Falaises d'Entrecasteaux

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Satellite image of Amsterdam Island, showing the Falaises d'Entrecasteaux along the western (left-hand) coast of the island
Indian yellow-nosed albatross on the water
The cliffs are an important breeding site for Indian yellow-nosed albatrosses

The Falaises d'Entrecasteaux (in English the Cliffs of Entrecasteaux, named after 18th century French navigator Bruni d'Entrecasteaux) comprise the cliffs, which reach heights of over 700 m, along the west coast of Amsterdam Island, a small French territory in the southern Indian Ocean.

Important Bird Area[edit]

The western coastline of the island, including the cliffs, has been identified as a 360 ha Important Bird Area (IBA) by BirdLife International because it is home to one of the largest colonies of Indian yellow-nosed albatrosses in the world, with about 19,000 pairs constituting some 20% of the world population, and about 240 pairs of sooty albatrosses. There is also a large colony of northern rockhopper penguins, with 25,000 pairs. Two species, grey and soft-plumaged petrels, which have become rare on the island due to predation by rats and cats, are thought to breed in the IBA. There is a large rookery of subantarctic fur seals in the IBA. Ten endemic arthropods have been recorded.[1]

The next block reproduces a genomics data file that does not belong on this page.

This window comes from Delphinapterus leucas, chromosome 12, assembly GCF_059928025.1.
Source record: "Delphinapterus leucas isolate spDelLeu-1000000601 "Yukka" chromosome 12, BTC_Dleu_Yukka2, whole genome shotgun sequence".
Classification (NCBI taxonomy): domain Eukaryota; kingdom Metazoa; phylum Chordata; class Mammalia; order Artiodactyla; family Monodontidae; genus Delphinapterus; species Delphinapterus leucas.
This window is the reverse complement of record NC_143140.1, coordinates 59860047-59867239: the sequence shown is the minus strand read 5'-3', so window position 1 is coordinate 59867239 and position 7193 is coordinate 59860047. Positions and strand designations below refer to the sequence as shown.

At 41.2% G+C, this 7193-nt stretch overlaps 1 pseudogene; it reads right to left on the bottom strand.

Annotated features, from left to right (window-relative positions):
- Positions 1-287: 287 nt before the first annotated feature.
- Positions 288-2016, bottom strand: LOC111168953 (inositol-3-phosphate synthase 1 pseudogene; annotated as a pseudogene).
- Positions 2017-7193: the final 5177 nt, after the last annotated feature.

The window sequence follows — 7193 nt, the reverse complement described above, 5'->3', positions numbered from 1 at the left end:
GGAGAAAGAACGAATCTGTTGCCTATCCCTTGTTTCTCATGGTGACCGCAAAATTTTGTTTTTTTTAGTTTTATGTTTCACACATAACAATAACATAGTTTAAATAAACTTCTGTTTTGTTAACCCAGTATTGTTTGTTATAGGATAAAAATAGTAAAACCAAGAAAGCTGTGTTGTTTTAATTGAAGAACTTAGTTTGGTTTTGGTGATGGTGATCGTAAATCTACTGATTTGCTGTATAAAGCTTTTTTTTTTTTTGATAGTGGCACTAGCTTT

The vegetation, which includes three endemic plant species, is dominated by tussock-grasses and rushes which are densest towards the foot of the cliffs. Because of the inaccessibility of the cliffs, the vegetation of the cliff-ledges was never grazed by the feral cattle that used to inhabit the island.[1]

References[edit]

  1. ^ a b BirdLife International. (2012). Important Bird Areas factsheet: Falaises d'Entrecasteaux. Downloaded from "Archived copy". Archived from the original on 2007-07-10. Retrieved 2012-11-14.  on 2012-01-08.

Coordinates: 37°51′S 77°31′E / 37.850°S 77.517°E / -37.850; 77.517